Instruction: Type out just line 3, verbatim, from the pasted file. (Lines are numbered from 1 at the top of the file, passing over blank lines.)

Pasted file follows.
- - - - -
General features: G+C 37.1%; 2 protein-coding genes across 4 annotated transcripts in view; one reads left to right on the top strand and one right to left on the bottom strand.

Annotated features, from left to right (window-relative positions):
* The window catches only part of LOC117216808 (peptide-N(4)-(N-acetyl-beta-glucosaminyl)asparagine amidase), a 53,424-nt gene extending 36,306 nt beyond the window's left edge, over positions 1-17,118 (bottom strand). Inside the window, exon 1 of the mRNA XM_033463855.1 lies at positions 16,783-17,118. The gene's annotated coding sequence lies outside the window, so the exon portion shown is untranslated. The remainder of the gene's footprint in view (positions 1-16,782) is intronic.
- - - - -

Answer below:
* The window catches only part of LOC117216808 (peptide-N(4)-(N-acetyl-beta-glucosaminyl)asparagine amidase), a 53,424-nt gene extending 36,306 nt beyond the window's left edge, over positions 1-17,118 (bottom strand). Inside the window, exon 1 of the mRNA XM_033463855.1 lies at positions 16,783-17,118. The gene's annotated coding sequence lies outside the window, so the exon portion shown is untranslated. The remainder of the gene's footprint in view (positions 1-16,782) is intronic.